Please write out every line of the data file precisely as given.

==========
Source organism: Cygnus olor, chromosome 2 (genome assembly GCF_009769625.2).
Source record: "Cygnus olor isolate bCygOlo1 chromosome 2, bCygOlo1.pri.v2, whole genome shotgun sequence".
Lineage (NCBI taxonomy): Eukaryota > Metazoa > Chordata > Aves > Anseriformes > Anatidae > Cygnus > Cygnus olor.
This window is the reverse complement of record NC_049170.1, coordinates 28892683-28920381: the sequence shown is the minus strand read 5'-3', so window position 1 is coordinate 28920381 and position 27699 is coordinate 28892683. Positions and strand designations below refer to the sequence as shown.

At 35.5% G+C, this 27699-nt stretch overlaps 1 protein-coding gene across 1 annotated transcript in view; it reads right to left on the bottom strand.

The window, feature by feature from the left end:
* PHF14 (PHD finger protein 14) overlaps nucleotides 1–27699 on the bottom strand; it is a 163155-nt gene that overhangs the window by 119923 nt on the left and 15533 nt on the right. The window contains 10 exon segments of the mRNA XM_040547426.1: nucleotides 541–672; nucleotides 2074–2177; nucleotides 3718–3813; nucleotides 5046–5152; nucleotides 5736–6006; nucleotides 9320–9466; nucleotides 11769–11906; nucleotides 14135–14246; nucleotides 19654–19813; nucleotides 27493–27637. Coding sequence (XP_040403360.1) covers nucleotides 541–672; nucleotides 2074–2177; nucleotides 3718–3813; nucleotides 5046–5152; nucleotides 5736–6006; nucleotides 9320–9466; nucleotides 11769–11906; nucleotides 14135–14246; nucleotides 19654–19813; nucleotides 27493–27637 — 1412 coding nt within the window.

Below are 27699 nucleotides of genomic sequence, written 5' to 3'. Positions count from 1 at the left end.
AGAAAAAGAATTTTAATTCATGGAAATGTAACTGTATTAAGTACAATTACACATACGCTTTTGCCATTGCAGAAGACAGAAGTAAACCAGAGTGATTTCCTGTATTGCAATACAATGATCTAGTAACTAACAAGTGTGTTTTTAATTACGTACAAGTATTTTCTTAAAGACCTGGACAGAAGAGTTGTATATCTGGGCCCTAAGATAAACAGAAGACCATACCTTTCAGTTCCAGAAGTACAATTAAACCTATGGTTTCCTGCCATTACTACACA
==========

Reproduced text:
Source organism: Cygnus olor, chromosome 2 (genome assembly GCF_009769625.2).
Source record: "Cygnus olor isolate bCygOlo1 chromosome 2, bCygOlo1.pri.v2, whole genome shotgun sequence".
Lineage (NCBI taxonomy): Eukaryota > Metazoa > Chordata > Aves > Anseriformes > Anatidae > Cygnus > Cygnus olor.
This window is the reverse complement of record NC_049170.1, coordinates 28892683-28920381: the sequence shown is the minus strand read 5'-3', so window position 1 is coordinate 28920381 and position 27699 is coordinate 28892683. Positions and strand designations below refer to the sequence as shown.

At 35.5% G+C, this 27699-nt stretch overlaps 1 protein-coding gene across 1 annotated transcript in view; it reads right to left on the bottom strand.

The window, feature by feature from the left end:
* PHF14 (PHD finger protein 14) overlaps nucleotides 1–27699 on the bottom strand; it is a 163155-nt gene that overhangs the window by 119923 nt on the left and 15533 nt on the right. The window contains 10 exon segments of the mRNA XM_040547426.1: nucleotides 541–672; nucleotides 2074–2177; nucleotides 3718–3813; nucleotides 5046–5152; nucleotides 5736–6006; nucleotides 9320–9466; nucleotides 11769–11906; nucleotides 14135–14246; nucleotides 19654–19813; nucleotides 27493–27637. Coding sequence (XP_040403360.1) covers nucleotides 541–672; nucleotides 2074–2177; nucleotides 3718–3813; nucleotides 5046–5152; nucleotides 5736–6006; nucleotides 9320–9466; nucleotides 11769–11906; nucleotides 14135–14246; nucleotides 19654–19813; nucleotides 27493–27637 — 1412 coding nt within the window.

Below are 27699 nucleotides of genomic sequence, written 5' to 3'. Positions count from 1 at the left end.
AGAAAAAGAATTTTAATTCATGGAAATGTAACTGTATTAAGTACAATTACACATACGCTTTTGCCATTGCAGAAGACAGAAGTAAACCAGAGTGATTTCCTGTATTGCAATACAATGATCTAGTAACTAACAAGTGTGTTTTTAATTACGTACAAGTATTTTCTTAAAGACCTGGACAGAAGAGTTGTATATCTGGGCCCTAAGATAAACAGAAGACCATACCTTTCAGTTCCAGAAGTACAATTAAACCTATGGTTTCCTGCCATTACTACACA